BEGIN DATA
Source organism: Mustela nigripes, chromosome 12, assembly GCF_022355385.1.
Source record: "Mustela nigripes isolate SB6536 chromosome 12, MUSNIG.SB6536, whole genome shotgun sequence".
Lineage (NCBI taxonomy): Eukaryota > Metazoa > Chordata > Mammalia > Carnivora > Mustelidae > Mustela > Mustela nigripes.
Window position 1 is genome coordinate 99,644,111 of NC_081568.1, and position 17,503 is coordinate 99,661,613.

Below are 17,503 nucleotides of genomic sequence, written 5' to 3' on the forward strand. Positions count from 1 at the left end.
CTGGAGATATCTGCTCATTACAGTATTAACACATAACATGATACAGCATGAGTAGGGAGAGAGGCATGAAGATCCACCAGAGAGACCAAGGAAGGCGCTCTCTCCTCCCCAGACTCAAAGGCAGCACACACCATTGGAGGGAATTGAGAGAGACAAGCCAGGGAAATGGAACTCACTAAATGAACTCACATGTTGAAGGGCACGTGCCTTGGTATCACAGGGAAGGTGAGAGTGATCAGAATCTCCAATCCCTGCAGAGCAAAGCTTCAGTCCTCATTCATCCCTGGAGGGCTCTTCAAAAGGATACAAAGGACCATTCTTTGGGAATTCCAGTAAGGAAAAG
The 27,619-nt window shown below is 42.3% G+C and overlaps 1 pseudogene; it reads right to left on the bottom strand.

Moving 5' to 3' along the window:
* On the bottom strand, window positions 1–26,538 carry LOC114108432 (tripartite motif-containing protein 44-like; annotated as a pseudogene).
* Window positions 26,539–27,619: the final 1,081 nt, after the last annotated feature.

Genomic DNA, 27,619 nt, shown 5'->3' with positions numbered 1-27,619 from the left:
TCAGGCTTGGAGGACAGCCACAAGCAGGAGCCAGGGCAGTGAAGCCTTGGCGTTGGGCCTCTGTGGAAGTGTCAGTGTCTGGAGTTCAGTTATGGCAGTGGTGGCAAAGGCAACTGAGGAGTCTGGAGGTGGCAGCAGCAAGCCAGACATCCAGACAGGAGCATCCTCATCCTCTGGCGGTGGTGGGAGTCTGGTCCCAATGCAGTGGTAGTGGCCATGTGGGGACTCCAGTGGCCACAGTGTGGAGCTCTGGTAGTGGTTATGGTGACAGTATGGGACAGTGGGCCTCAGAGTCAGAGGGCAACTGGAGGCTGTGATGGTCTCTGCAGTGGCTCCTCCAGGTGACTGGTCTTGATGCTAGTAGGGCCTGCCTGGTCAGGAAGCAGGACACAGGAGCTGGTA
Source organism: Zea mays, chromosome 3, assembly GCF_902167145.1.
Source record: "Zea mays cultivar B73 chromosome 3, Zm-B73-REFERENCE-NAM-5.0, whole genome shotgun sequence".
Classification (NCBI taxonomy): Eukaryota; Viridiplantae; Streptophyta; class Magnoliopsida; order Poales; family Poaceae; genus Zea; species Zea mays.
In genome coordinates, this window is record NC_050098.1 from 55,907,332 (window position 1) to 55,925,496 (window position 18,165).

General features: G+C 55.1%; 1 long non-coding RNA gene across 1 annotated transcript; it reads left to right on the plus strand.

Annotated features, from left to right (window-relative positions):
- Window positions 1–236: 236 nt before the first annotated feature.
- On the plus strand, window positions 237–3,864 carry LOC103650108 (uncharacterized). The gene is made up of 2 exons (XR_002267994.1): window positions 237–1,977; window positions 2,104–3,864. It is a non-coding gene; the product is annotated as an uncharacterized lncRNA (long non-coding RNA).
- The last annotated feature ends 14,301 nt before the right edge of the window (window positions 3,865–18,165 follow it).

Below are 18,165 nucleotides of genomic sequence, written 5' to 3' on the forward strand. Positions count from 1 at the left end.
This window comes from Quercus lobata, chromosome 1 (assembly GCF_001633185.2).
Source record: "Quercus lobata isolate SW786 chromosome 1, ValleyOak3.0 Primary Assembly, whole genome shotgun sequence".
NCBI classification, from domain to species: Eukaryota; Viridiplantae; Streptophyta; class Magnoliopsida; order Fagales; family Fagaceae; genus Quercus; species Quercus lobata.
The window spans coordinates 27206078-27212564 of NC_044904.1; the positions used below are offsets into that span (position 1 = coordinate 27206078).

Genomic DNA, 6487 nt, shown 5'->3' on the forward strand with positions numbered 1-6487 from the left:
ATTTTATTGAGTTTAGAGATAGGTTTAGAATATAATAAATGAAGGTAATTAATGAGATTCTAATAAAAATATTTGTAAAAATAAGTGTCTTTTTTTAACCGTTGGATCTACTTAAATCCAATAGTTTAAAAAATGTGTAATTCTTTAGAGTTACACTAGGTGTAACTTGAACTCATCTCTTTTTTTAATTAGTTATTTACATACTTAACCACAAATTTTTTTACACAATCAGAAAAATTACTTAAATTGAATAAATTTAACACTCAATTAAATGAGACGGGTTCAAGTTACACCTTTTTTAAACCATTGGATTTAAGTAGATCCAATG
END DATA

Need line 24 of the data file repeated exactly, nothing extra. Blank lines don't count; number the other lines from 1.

Source record: "Quercus lobata isolate SW786 chromosome 1, ValleyOak3.0 Primary Assembly, whole genome shotgun sequence".